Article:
Albany Democrat-Herald from Albany, Oregon on March 31, 1936 · Page 3
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March 31, 1936

Albany Democrat-Herald from Albany, Oregon · Page 3

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Albany, Oregon
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Tuesday, March 31, 1936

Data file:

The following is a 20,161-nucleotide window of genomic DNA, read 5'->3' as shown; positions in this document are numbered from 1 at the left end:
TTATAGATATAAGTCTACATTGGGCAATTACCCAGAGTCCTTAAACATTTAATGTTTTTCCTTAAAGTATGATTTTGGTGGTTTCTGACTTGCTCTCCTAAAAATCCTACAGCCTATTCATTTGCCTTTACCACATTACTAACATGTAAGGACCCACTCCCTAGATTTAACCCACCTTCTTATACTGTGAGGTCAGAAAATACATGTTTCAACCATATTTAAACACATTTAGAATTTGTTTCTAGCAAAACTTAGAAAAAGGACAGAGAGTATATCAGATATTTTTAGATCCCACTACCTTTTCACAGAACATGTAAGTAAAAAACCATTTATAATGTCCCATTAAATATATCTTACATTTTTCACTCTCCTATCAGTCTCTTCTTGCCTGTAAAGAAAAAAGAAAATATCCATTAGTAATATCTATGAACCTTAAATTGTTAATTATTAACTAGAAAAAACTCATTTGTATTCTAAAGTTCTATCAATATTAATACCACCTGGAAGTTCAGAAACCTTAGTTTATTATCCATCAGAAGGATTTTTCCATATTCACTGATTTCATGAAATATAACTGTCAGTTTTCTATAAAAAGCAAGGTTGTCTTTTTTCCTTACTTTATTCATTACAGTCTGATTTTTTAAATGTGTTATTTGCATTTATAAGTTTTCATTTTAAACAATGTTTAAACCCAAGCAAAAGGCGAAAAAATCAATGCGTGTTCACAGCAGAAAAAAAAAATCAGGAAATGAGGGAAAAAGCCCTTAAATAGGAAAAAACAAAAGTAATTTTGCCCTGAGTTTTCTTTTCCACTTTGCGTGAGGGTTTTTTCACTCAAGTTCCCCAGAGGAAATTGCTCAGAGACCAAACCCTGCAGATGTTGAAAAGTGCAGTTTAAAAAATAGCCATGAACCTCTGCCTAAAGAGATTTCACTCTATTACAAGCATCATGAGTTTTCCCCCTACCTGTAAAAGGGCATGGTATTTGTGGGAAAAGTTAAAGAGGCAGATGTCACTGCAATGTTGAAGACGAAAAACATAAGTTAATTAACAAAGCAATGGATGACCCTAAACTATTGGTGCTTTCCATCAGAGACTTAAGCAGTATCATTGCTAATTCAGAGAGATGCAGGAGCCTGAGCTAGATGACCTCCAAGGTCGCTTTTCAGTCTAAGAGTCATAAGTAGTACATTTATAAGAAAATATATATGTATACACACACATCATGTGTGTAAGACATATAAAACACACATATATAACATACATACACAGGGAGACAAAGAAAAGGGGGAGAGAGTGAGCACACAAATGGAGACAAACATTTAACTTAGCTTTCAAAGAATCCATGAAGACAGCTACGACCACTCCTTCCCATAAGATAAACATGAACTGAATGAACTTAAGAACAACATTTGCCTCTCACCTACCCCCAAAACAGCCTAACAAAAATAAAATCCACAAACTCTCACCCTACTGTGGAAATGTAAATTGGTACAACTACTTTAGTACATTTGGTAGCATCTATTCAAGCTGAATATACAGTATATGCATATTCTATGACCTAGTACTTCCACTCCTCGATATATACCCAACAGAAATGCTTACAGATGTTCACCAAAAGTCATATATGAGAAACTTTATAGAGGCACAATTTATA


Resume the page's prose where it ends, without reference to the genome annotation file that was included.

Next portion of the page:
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1 TUESDAY, MARCH 31; 1936 ; THE ALBANY DEMOCRAT-H ERALD, A L B A N Y," OREGON ' PAGE THREE 1 LATE, COMPLETE NEWS OF NEARBY Whited and Mrs. Eva Templeton. Miss lone Callaway, teacher in the Helix schools arrived home here Tuesday evening to sDend a The World And Tae Una Farmer A section giving agricultural news relating to the Willamette valley Issued Every Monday by the Albany Democrat-Herald NEIGHBORHOODS'1 days- Tne He!ix schools are aciuaouAnwio :closed on account of scarlet fevei. ' " Mr. and Mrs. Ned Callawav were business visitors in Albany HarrUburg Five Regions in New Soil Program Hamsburg Measles have near OREGON 4-H CLUBS SET NEW RECORDS FOR WORK IN 1935 Fewer Potatoes, Increase in Turkeys Expected for 1936 ly uM-arkni several families here' i.vcer ui rtioany irans- T ".'u?. Li ., t ,11, acted business and visited relatives HIGHER GRADE CATTLE MART .77 . ; ; rif fi -raid S User Seven of he in Brownsville Tuesday. - C. at work, so that the mother had thcrn Pacific hospital for another to look after the flock of patients Prof, and Mrs. J. O. Burcham H, Mr. and Mrs. Delbert Starr and wrei last week-end visitors here Mrs. Johsephine Starr attended the rCNTDH '"'Wli'l X W E STERN S"- IJTT''J'r. Four-H rlub boys- and girls of Oregon rolled up a now record in number of projects carried during the past year, with a total tit' 22.-313 members enrolled in 2,303 standard clubs, according to .the annual report recently filed by State Club Leader 11. G Seymour. This was an increase of 1H76 members and 216 clubs over the previous year, flub work was conducted in oviry. county in the state. The value of club work in dol- f ri'7 buying power of consumers, prices of competing meats, and the manner by which the turkey crop is distributed and marketed- The general level of farm prices in Oregon has shown little change in the past three months. It still stands at about 72 per cent of the 11)26-30 average. In this country as a whole, the latest government index of prices received by farmers stood at 10D per cent of tho 1010-1914 level. Purchasing power was only 87 per cent of the prewar average, inasmuch as the index prices paid by farmers, together with interest and taxes, was much higher. The dairymen having high grade cattle for sale may command a higher price for their stock during the next two or three years, than dairymen offering grade cattle for sale was expressed by W. L. Teutsch, assistant county agent leader, Oregon State college, in an address before the members of the SOUTMERN Y n ';,; Z s,T rf funeral of Perry Carter in Albany The deceased was a StWM cousin of Mrs. Josephine Starr, high for several years. ! ct ' TSfrs. Ethel Eaton McKubbin of! SlMMDUm Enterprise was a recent guest at: Shclburn. John Wolfe is im-tho.home of Mr. Snd Mrs. C. A.! proving slowly from his recent at-CHJbert.. - ' ., tack of pneumonia. He sits up a '.'Mrs. James Johnson of Corval-jrcw minutes each day now. ha ylslfed here with her parents j isaac Bennett is convalescent Mr. and Mrs. J. M. Hochdanner. I from his severe a(tack of fIu MWntfy.-Wr. Hochdanner has suf- WaUer George and amily have r4 !r"Jl P001- health lately. the mcasles. Joy was absent from 5C:L J?. 2 bu,ld,f . school all week with them. and cents was also consid- Linn-Benton Jersey Cattle club at i lars Mr. Seymour's their regular monthly meeting held erably increased last Saturday in Shedd. This pre- figures show. Completed projects diction was made by Mr. Teutsch for -1035 had a gross value of A decrease in laic potato acreage loi) HW'i as compared with last year is in prospect, according to the best information available, it is announced in the current Agricultural Situation and Outlook report issued by tile Oregon State College Kxtension service. If food prices and domestic demand remain at least at present levels, potato prices may be expected to be higher than for the two previous ci ops, if the indicated reduction takes place. Early potation growers are also expected to plant an acreage somewhat below average. Stucks of old potatoes are much smaller than a year ago in the country as a whole, and probably below average. Fluctuating yields, as well as changes in acreage have iarge bearing on the linul potato crop irom year to year, the report points out .Some observers believe lliut plantings uf late potatoes in ltKtti may be as much as 111 per cent below the 195 level ,but production cannot be forecast reliably this early. Unless unfavorable weather and disease intertere, a large ineiease in number of turkeys to be grown is in prospect this season, the report continues. The number of in view of the present soil conser- S228.221.4S, a cost of $153.ti(il.4i vation program which soon willianda net profit of SS4.ft59.fl6, as Mrs. Walter Wyaman called at be inaugurated in the Willamette compared to a gross value of JifaeJ&nd double garage. This ISrom'r he will build a chicken i J hme Wednesday to, valley. It was expressed that this S193.0B7.29. a cost of'- SU9.912.63 How thn Vnitvtt Rtntos divitlod Into live roRfona for administration or tho iH-w $500,000,000 soil conservation program undr plana nnnoniurd by Kccrclaiy of Agriculture llonry A. Wullaco is shown by ibis map. Uuional directors thn saim: men who were in chari of coimuodity programs under the old AAA. now disronlimu'd, are: Southern, Cully A. Cohh; Kast Central and Northeast, John It. Hutson; North Central, Cerald II. Thome; Western. Course K. Knrrf!!. Harold Jt. Tolley, netinu AAA ad-uiiuisiiuior, will supervio th' work ot tho directors, who will vhvo Uu ir huad(iuartc;a in Washington. The slimy slug or snail, early garden pest, is repelled from plants that are lightly covered with copper-lime dust or dry Bordeaux. The poison bran mash used tjoUM- and maKe cnanges in nis -". . .new program is expeciea iu mraillm( net protit ot S74.uB4.uts in im are doing fine- house. Thirty-seven different kinds if for controlling cut-worms is also useful in killing slugs. Dr. Don C, Mote of the Oregon Eperiment station advises. Archie McCrea of Albany spent Wednesday night with his grandfather. H. O. Shilling. Mrs. Esther Munis is contemplating building a bungalow on iier Shelburn property soon. The former house was destroyed by fire a few years ago. considerable land from grain over to soil building and pasture crops. With an increased acreage of pasture it is expected that the livestock industry perhaps will increase more rapidly than any other industry in order to utilize the pasture which will be one of the permitted crops under the new program. Due to the fact that the livestock industry is expected to increase the market lor purebred cattle is likewise expet'ted to ex- Mr- - Dorothy Schuder and (laughter, Jean, are here from California spending a few weeks trith-Mr. and Mrs. R. W. Hone, of the. Noraton territory. -1 ftayal Douglas and Bert Shafer Ot the Harnsburg fire department attended. ? Meeting of the Central Onrioo lire fighters at Browns-vUJ Tuesday night. lW Clsir Gilbert entertained LICENSE REFUND BLANKS RECEIVED AT COURT HOUSE gon farmers, who say that much of their livestock is forced to subsist on rather meager summer feed. This situation may be taken projects were carried on by Oregon clubbers last year, although not all of these are recommended as standard or stale-wide projects. The clothing project proved the most popular, with 5.228 members em oiled in 629 clubs. Cookery was next with 4,909 members in 540 clubs, followed by health and growth with 3.5S1 members in 2-y clubs; dairy calf with 1,101 mem-zers in 136 clubs; gardening with 872 members in' 96 clubs; market- care of, in part at least, by the Tennessee Tennessee. Mrs. Ben Keebler, planting of crimson clover in Choose fresh PUREBRED SEEDS this convenient recently wiin two taoies oi uriuge. Mis 'Martha Stroda made high! who was bitten on the ankle by a pand. April or early May, say members of the farm crops department at Oregon State college. This crop Affidavits to be made by farmers wishing to take advantage of the $5 pick-up or light hauling vehicle fee to which they are entitled h;iv hnin rneeivnH nt thi nens retailed in tne country for '. . . . . ' . c. a I. nilDhhnl" rind hac hoan hrnnaM T ... has been neighbor's dog brought It was roughly estimated by Mr. will provide considerable summer e8 production is unusually large. to her home here and her sister, Teutsch that Linn county would be ing with 859 members in 03 clubs; Mrs. Clara Butchek of Corvallis, is eligible to benefit payments total- handicraft with 788 members in staying with her at present. ; ing more than S200.000.00 under. pn clubs and forestry with 755 ana uii Kcy mucnci-ies are experiencing heavy demand. In considering prospective prices lor turkeys, however, other factors must be sheriffs office, along with applica-1 pastui e ana will usually live over lions for refund of half the $10 fee! 11,1(1 makc substantial amount of that may have been already paid sprmg pasture or early green on such vehicles. ' I feed. A seed crop may also be ob- Arvnrrtinw in Amv Tnc rf.MMitv taincd from this planting, if it has way Friends of Frank Ross of Port--the new soil conservation program. ! members in SI clubs-land, a former, teacher of Linnj At their monthly meeting the. other projects in which Oregon county, are glad to know that he Linn-Benton Jersey breeders made! 4.H ciut) nlcmbers were engaged taken into consideration, such as isgraauany improving irom a ma-. definite plans to conduct tneir an-,i.i .... ..,.., ....!.,., oi,.u,.. i..- ' dw.i-ifr in ,.i,,i-,ln nr i.w nnii..oiinne lull Uffll IUU M'l lUU.1iy UVL'I -pUS- , " qcore ana iwiss Louise uau iwiv aipedpd place. Wednesday evening, Mr:. Clyde Shields entertained a bridge party at her home. Mrs. LyittHolt was high winner, Mrs. Harold Stevenson took second and Mist Wilma Owen won the contortion prue; The Ladies . Auxiliary voted Monday night to meet once a month, the fourth' Monday night. -Mrs. Clara .' Warner' -is making improvement ln. health and is how' able to alt up a little each day.' She suffered a broken hip last summer. .-' I"1 UH"""" uiuuun obu. nual Spring jersey ouuw. ni- r.,l ri.,i,-v i,.(,ifl knnniliu ifl:ll the S10 fee was ruled invalid re-; leunzea during tne preceding sum-, rently by the Marion county cir- j mcr. cuit court insofar as it affects au-1 Sudan grass planted in May tomobile vehicles whose combined , alA) makes a good pasture in Aug-lond and own weight is 4000 list and September, the larm Ma-, and Mrs. Will Unger were though the date and time has not . ' : nintt.L whe-i recent visitors in Albany at the ; been definitely decided it is ex- hl";'t -..'f oom it n- Miss Helen Flood, the present pected that this show will be held ; " ' " f' , mZ,, , teacher at Tennessee, has been re- in Corvallis the last week of May :P'venicnt. ht-me beautifieat.on, elected for the coming school year. : or the first week in June. ; 1 'abbit, bee. lai m accouiuing, for- Mrs. Ora Breese of Prineville is, Ray Forstcr, president of the a8e, rose ana 1 lower, pigeon, colt, here visiting her sisters, Mrs. Jes- : ciUD presided at the meeting. Dur-1 a1-', household engineering, buikl-sie Caldwell and Mrs. Gladys ! jng (he noon hour a basket dinner ing, rodent control, agricultural Burkhart. While in Portland on was furnished by the wives of the engineering, seed production, t;as 0 mSW I JESSES crops men say, and is useful for both livestock and poultry. FOR FULL MARKET PRICES Bring Your Eggs, Poultry and Cream To SWIFT & CO. AT ALBANY Phone 234 pounds or less, and which are em-plowed exclusively in transporting farm implements, farm supplies or products of Husbandry by their owners. Acdirdingly those farmers who have paid the full fee her way here. She attended the members. i engine, range management and FIX'E FIRE PUT OUT Firemen were called yesterday to. the George Hammond residence at Fifteenth street and Park Terrace to control a flue fire. funeral of Mrs. Olhe Keene, a : quilting. tits. Mary Taylor has gone to Liberal, Kansas, to visit with a is1r. She plans to be gone three Or. four' weeks. ( Hubert Walker, who has been OAilt 111, is improving. A brother. Qiriiev Walker, of Portland, is at fiiit collected, are entitled to refunds of $5 each, and farmers rku U.kiIi rt?r I Lane county had the highest 7 ' ' club enrollment, with 3,556 boys having such vehicles are entitled rouirry ueportmeni una gins enrouen in at ciuos. to $5 licenses henceforth former resident of Linn county for a number of years. Mr. and Mrs. Leighton Propst, Mr. and Mrs. Lon Collins were in Waterloo recently visiting their former neighbor, Tom Plaster, who So-called pick-ups employed vsjuruj at the Walker home. ttSatives and friends of Mrs, t ne city ot Portland was next , , with 2,131 members and 25o clubs, Promotion of H. E. Cosby, ex- L , b DoUglas with 1,762 tension specialist m poultry hus- . ,.,.-. i-i' i. otherwise, however, are still subject to the $10 license charge, Miss Ross explained. is now almost 90 years of age Wljuarii Nunn, three auto loads aha-a truck of household goods arrived here recently from Nc- home.bandry, to the head of Hmt dt-; - - , , m3' , Mrs. Arthur Jobe was brfcska They intend to make their home in tms Territory. Crimson Clover Held Good Summer Pasture When your flowers start blooming and the first tender home-grown vegetables find their way to your table... that's when you'll he rewarded for choosing Ferry-Morse ' PUREBRED Seed. You'll find it so convenient, so economical to make your selections at the Terry-Morse Seed Displays at your nearby dealers. FERRY-MORSE SEED CO. SAN FRANCISCO Peed It This Year for BETTER RESULTS! RED CROWN Baby Chick Starting Mash (With Milk and Oil) 100 pounds . . . . . $2.40 Red Crown Mills Thurston and Water Phone 32 Albany, Ore. and the increase in time and duties ' """".'-i- , , , n, ot Henry Hartman. pomologist of i "8 c'ubs ad Marion with 1,-thc experiment station, were ap- '" members and 124 clubs.-proved by the state board of high- I . Douglas county had the higher education at its latest meeting. lest percentage of members com-The position as head of the pleting their projects, and Clack- week and spent several days in Portland with her daughter, Mrs. Dan Knutson, who has been very ill for several weeks. John Swink is preparing to set out a field of Marshall strawber Brownsville Brownsville. Mrs. Dean Morse WmTiosUSss to the members of the ' What to for summer land -that poultry department has been va- anias clubbers showed the great Ure. crops ries on his farm at Middle Ridge. Tuesday Bridge : club at her home' oft Locust Avenue Tuesday after- George Ross is settirtg out: several cant for sbh months. A. G. Lunn. est monetary value 'or their work.' suited to alfalfa and which can- not be irrigated is a question acres of uregons, Marsnails and i who served in mat capacity many Etterberes. i vears. is now in Massachusetts, Complete commercial fertilizers confronting rmnv western Ore- wirA Mrs. Chester Austin and Mrs. jjtoid0 Henderson. . Rlisa Masa Bradrick of Browns The P. T. A. convention at Cor-1 where he has purcnased a poui-; ior a gardener are soto under vallis last Friday was attended by . try farm. ; various trade or brand names. Mrs. George Fritz, Mrs. J. W. Es- Professor Hartman,. who has' While these arc useful in identify-sig, Mrs. T. W. Blacklaw, Mrs. Guy i carried on outstanding research ing the source of the material, the ville was initiated intp the order . . Vt!'4.u . in.....' VI JVIIUuuw Uli 10 di muniiy iviuii- dav tevening'. .'". Rogers, Mrs. Mae Moore as delegates from Tennessee P. T. A. s in the field of storage and mar- grower should observe chiefly the keting of northwest fruits, has : analysis as shown on the tag on hiwn nffiM-nH jin imnnrtanl nosi-1 the sack. The relative nercentalie Fields of red raspberries rang- Highest Cash Prices Paid Daily for Live Poultry - Eggs Turkeys : Northwest Poultry and Dairy Products Co. 424 West 1st St. Phone 49 ng from 4 to 10 acres each, are tion with a cooperative marketing of nitrogen, phosphorus and pot- My "Caterpillar" has worked The. . member of the Cedna bridge club gave a farewell tea Monday afternoon at the home of Mra.Burl Wilson, honoring Mrs. Esther Davis, who left Thursday ior Caliidrhia. - Mr. and Mrs. Warren Weygandt of Portland came Monday to spend some time as guests of Mis. M. J. being set out by Will Long. Willis I organization at a large increase in ash, such as 3:10:7 or 4:12:4 is im-Caiter, Virgil Evans, Kenneth salary. In making the adjustment poilant according to the crop, or Watters and Lester Billings. , for the future, the board ar- soil on which it is used. A circular Charles Mitchell, who already has ranged for him to serve on a 12 on "Fertilizers for Vegetable a large acreage may, set several ' instead of a 10-months' basis and , Crops" is available at all county acres more. 'to be in charge of all research I agents' offices. OVER 02, hours m mm i w at a total repair cost Under $175 ... - Writes J. W. Hamlin l.1'J-v-. Each puff less acid mght;smoke ri w ' ii'' r;V;.: J ' VOFfoCH, RIPE-BODIED TOBACCO : .v'.; :':-: ' . . v v, The simple mechanical details of cigarette manufacture '' 'fe of surprising importance. Upon them depend the ' I physical properties of the cigarette, such as weight, size, ' firmness, moisture-holding properties, uniformity of fill, ';''" uniformity of product all of which have a far-reaching effect on the character of its combustion and the con-' stitiients of its smoke. '."" '.', In the manufacture of Lucky Strike Cigarettes all of ', , these properties have been standardized with care for - the perfection of A LIGHT SMOKE. Read Mr. Hamlin's Letter: CORVALLIS, ORE., March 14, 1038 You Can Get This CATERPILLAR TRACTOR CO. I'KORIA, ILLINOIS. ' ' ' ''''' GF.NTLF.MEN: -"IT'S TOASTED" "Caterpillar" Quality Only in a "CATERPILLAR" While ultemlinK the "Caterpillar" School recently, at Hill &.Co.'s Store, Hulsey, Orcfjon, it dawned upon me that the history of my old 2-ton "Caterpillar" mifiht be ot use to you. I feel that I, at least, owe a word of thanks to its builders. 1 bouifht this tractor in the fall of 1928 and have worked it on an average ofaJ50 days per year. This work consisted of orchard, general farm work, pulling a No. 34 Holt Harvester and doing considerable logging during some of the winters. It is going into its ninth year on its original tracks, with some 12,000 working hours behind it. The total repair cost on this machine has been under $175.00. I often wonder if it will ever wear out. (Signed) J. W. HAMLIN Your throat protection irritation -against cough ) The ijfrMHi Hi-urn riiniiiir Luckies are less acid ctanitol HtH slww licit f Acirfrty.f 0lr PpwU' Ov.f lucky Strik. Cigi 1 I t t 3 This economy is uiQiualled by liny manufacturer of track-type tractors. It is the result of using more durable alloy steels .... advanced heat . treating processes which have beefGdeveloped by "Caterpillar'" for use only in "Caterpillar" Tractors. The "Caterpillar" Tractors built in 1928 when Mr. Hamlin bought his . vcre good .... they are much better today. . ; Hill & Company Fisher Implement Co. ..... , T . . 1- mct I LUCKY S Tl I K I I "A M D f Ht thr popular brands y tov mn mt acidity ( r Itxky Strfk af lrm "' " , USto lOOS. I A N P r j A M D ALBANY, 1ALSEY I CL 5d 9tWUi1l VMIHIO If jHMflHOIMT CKWICA lASOtATOtllS ANO IUEAKCH WOUfS